The Bronx Bombers acquired the promising pitcher after he posted a 3.42 FIP, 9.11 K/9 rate and 2.89 BB/9 rate during his rookie season with the Seattle Mariners. Considering Jesus Montero has procured minus-0.8 wins above replacement since the trade, New York can still emerge as the deal's benefactor.
Pineda looks superb this spring, throwing 15 innings with two earned runs allowed, 16 strikeouts and one walk. Catcher Francisco Cervelli noted the vast improvement of his pitches from spring training two years ago, when Pineda showed up out of shape before undergoing right labrum surgery. Per MLB.com's Bryan Hoch:
"The speed was different. At that time, it looked like he had something [wrong]," Cervelli said. "The slider wasn't like it was today. There was more spin and you could see it when it came off of his hand. Right now, it's a late one and that's good."
The 25-year-old has done more than enough to lock down New York's final rotation spot, which makes him an alluring late-round target with ace upside.
14. Oswaldo Arcia, OF, Minnesota Twins
2013 Stats: 97 GP, .251/.304/.430, 14 HR, 34 R, 43 RBI, 1 SB (ADP: 325)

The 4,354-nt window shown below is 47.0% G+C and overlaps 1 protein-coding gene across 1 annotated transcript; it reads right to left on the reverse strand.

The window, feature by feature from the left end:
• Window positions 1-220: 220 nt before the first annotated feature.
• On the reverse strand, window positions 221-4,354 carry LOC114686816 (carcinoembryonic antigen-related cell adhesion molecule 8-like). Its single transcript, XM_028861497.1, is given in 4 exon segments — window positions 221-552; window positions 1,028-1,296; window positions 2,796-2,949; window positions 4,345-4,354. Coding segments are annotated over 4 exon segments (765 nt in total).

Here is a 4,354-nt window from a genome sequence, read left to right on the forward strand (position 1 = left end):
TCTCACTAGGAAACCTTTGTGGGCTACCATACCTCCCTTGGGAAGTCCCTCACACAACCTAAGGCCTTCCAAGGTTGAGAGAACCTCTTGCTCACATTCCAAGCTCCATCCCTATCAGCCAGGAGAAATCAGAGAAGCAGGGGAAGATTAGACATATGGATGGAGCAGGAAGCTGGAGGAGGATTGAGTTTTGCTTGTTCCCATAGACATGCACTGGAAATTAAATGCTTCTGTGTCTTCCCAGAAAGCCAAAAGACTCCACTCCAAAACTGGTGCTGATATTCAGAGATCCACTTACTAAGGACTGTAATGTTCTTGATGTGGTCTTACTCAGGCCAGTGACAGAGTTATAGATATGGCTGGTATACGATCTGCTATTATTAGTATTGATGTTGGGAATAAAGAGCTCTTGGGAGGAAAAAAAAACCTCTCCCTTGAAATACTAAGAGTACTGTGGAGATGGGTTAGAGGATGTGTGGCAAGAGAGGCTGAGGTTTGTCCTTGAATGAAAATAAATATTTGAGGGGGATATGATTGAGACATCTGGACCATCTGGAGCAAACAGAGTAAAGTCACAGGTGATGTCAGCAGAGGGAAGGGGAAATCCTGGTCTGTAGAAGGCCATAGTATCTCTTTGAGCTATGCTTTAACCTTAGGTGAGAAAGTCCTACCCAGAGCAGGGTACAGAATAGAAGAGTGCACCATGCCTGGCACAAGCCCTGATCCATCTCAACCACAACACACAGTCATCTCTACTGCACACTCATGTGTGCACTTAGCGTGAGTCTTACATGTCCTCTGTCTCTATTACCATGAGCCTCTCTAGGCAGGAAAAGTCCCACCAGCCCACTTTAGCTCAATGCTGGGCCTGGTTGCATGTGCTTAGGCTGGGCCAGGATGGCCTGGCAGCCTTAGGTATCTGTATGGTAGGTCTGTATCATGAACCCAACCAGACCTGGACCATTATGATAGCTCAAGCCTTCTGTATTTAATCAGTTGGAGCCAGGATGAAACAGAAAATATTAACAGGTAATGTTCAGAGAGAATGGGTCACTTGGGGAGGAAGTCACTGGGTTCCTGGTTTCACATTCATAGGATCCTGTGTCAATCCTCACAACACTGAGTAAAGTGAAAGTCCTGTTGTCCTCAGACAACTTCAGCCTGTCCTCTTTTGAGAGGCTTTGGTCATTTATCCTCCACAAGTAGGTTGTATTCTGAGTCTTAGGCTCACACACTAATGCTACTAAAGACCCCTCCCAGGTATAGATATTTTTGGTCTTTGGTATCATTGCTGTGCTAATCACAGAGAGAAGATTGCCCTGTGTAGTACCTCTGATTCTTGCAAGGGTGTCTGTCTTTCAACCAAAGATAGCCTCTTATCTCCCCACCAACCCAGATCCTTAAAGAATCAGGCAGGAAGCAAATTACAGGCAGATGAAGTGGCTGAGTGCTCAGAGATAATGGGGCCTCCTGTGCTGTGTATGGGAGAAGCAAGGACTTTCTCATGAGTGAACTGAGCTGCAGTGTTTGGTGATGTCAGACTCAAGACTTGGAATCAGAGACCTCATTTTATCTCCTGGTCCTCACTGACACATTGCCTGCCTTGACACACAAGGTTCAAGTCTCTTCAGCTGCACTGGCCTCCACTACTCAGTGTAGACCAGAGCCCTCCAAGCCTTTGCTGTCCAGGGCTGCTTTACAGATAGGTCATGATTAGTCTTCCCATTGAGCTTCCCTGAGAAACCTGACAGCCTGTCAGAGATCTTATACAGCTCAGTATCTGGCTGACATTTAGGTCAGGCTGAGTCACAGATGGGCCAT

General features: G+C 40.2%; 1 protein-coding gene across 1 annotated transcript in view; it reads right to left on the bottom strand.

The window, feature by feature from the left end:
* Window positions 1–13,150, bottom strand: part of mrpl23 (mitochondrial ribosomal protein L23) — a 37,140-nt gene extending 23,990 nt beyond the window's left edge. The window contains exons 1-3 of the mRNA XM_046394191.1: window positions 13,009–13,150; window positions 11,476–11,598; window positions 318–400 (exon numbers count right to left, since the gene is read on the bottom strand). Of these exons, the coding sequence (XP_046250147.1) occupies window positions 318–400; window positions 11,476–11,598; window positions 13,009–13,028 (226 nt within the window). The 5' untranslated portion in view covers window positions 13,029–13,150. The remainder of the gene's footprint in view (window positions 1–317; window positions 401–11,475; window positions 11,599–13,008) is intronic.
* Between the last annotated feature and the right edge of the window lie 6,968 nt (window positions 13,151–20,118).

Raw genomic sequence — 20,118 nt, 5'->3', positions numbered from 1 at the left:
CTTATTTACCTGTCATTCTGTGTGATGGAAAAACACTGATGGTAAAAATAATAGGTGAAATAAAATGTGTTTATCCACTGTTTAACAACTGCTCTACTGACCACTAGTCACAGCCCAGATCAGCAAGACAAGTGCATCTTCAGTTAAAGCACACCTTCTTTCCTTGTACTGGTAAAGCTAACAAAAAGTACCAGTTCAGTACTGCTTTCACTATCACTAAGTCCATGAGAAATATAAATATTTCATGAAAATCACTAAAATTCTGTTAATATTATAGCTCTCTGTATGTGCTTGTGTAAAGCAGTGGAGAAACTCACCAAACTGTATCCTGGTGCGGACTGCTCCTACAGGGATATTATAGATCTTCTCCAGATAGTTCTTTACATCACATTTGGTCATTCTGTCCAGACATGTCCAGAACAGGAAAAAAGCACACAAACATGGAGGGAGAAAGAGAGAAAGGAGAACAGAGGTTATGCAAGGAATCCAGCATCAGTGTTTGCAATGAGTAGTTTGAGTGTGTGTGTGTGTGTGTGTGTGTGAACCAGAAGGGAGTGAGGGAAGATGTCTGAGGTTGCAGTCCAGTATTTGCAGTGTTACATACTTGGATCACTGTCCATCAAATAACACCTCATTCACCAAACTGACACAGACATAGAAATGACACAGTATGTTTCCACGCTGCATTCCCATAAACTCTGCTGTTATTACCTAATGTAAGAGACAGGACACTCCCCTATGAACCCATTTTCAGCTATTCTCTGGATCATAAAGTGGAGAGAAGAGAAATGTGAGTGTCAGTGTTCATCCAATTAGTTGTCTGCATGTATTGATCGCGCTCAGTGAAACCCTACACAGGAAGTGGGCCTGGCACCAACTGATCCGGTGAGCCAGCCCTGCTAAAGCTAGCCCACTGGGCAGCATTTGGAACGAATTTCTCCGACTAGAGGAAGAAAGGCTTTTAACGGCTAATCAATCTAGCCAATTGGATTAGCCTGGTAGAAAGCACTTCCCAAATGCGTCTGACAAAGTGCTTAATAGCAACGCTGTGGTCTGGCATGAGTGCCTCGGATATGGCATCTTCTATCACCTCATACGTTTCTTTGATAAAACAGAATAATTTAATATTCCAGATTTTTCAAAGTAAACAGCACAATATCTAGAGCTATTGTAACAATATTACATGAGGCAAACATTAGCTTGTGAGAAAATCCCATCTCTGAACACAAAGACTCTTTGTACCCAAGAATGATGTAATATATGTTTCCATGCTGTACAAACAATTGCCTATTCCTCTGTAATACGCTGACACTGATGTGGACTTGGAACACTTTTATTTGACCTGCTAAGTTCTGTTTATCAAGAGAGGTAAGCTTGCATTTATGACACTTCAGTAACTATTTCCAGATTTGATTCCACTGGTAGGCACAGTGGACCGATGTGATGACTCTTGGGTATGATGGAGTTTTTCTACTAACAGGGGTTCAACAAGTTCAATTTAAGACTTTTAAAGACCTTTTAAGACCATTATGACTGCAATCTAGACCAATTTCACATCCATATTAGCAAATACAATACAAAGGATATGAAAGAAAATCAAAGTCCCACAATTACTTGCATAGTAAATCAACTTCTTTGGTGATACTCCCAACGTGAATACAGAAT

Oswaldo Arcia is an unpolished hitter playing for a subdued offense, which understandably dampens his draft stock. But his ADP is nonexistent in ESPN and Yahoo drafts, turning him into a great power wager to close out your draft.
While the lefty slugger struck out 117 times in 378 plate appearances, he also notched a .179 isolated power rate (ISO) that trumps Prince Fielder's mark by one point. According to Baseball Heat Maps, Arcia also churned out an average batted ball distance of 302.5 feet, which ranked 14th among all MLB hitters.
There's a definite pattern among these offensive sleeper choices: Cheap power is worth a feeler with your closing picks. The Minnesota Twins transported the streaky Arcia back and forth from the minors to majors last season, but they have no reason not to let one of their most promising hitters sink or swim in 2014.
13. Yan Gomes, C, Cleveland Indians
2013 Stats: 88 GP, .294/.345/.481, 11 HR, 45 R, 38 RBI, 2 SB (ADP: 232)
Despised for its dreaded scarcity, catcher is surprisingly deep this season.
Don't feel pressured to overextend for Buster Posey, Joe Mauer or Yadier Molina in leagues with one starting catcher slot. There are plenty of quality bats for everyone to enjoy, including the Cleveland Indians' Yan Gomes.